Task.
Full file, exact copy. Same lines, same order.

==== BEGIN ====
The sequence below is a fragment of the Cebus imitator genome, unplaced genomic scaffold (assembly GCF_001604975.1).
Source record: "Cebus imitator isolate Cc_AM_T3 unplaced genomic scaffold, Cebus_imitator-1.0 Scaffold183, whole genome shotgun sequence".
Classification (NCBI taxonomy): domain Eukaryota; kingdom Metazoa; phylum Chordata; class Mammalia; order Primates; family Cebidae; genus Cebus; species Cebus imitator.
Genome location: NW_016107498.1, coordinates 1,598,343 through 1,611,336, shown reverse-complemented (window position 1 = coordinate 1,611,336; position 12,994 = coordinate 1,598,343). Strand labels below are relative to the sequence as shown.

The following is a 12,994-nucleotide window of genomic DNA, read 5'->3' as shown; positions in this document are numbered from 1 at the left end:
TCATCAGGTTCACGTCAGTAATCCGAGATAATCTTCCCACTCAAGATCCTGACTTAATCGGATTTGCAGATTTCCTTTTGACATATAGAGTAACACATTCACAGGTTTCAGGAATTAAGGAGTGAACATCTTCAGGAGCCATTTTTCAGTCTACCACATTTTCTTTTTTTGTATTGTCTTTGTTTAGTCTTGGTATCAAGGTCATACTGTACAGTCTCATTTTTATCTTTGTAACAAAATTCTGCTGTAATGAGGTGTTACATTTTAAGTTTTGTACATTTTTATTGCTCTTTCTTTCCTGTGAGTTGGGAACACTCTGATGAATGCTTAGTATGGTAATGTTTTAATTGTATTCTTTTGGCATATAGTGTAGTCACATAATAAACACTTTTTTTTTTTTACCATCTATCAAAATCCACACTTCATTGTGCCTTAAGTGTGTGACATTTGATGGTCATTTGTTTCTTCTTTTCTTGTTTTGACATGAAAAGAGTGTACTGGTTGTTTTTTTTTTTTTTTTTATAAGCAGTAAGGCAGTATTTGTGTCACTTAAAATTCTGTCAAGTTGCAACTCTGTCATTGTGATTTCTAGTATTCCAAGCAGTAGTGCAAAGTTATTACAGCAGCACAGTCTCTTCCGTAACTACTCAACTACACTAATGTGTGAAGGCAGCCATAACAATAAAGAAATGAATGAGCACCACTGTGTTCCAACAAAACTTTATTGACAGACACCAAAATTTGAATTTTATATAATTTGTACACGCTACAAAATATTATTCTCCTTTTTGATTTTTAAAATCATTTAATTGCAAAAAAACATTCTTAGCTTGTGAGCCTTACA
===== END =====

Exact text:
The sequence below is a fragment of the Cebus imitator genome, unplaced genomic scaffold (assembly GCF_001604975.1).
Source record: "Cebus imitator isolate Cc_AM_T3 unplaced genomic scaffold, Cebus_imitator-1.0 Scaffold183, whole genome shotgun sequence".
Classification (NCBI taxonomy): domain Eukaryota; kingdom Metazoa; phylum Chordata; class Mammalia; order Primates; family Cebidae; genus Cebus; species Cebus imitator.
Genome location: NW_016107498.1, coordinates 1,598,343 through 1,611,336, shown reverse-complemented (window position 1 = coordinate 1,611,336; position 12,994 = coordinate 1,598,343). Strand labels below are relative to the sequence as shown.

The following is a 12,994-nucleotide window of genomic DNA, read 5'->3' as shown; positions in this document are numbered from 1 at the left end:
TCATCAGGTTCACGTCAGTAATCCGAGATAATCTTCCCACTCAAGATCCTGACTTAATCGGATTTGCAGATTTCCTTTTGACATATAGAGTAACACATTCACAGGTTTCAGGAATTAAGGAGTGAACATCTTCAGGAGCCATTTTTCAGTCTACCACATTTTCTTTTTTTGTATTGTCTTTGTTTAGTCTTGGTATCAAGGTCATACTGTACAGTCTCATTTTTATCTTTGTAACAAAATTCTGCTGTAATGAGGTGTTACATTTTAAGTTTTGTACATTTTTATTGCTCTTTCTTTCCTGTGAGTTGGGAACACTCTGATGAATGCTTAGTATGGTAATGTTTTAATTGTATTCTTTTGGCATATAGTGTAGTCACATAATAAACACTTTTTTTTTTTTACCATCTATCAAAATCCACACTTCATTGTGCCTTAAGTGTGTGACATTTGATGGTCATTTGTTTCTTCTTTTCTTGTTTTGACATGAAAAGAGTGTACTGGTTGTTTTTTTTTTTTTTTTTATAAGCAGTAAGGCAGTATTTGTGTCACTTAAAATTCTGTCAAGTTGCAACTCTGTCATTGTGATTTCTAGTATTCCAAGCAGTAGTGCAAAGTTATTACAGCAGCACAGTCTCTTCCGTAACTACTCAACTACACTAATGTGTGAAGGCAGCCATAACAATAAAGAAATGAATGAGCACCACTGTGTTCCAACAAAACTTTATTGACAGACACCAAAATTTGAATTTTATATAATTTGTACACGCTACAAAATATTATTCTCCTTTTTGATTTTTAAAATCATTTAATTGCAAAAAAACATTCTTAGCTTGTGAGCCTTACA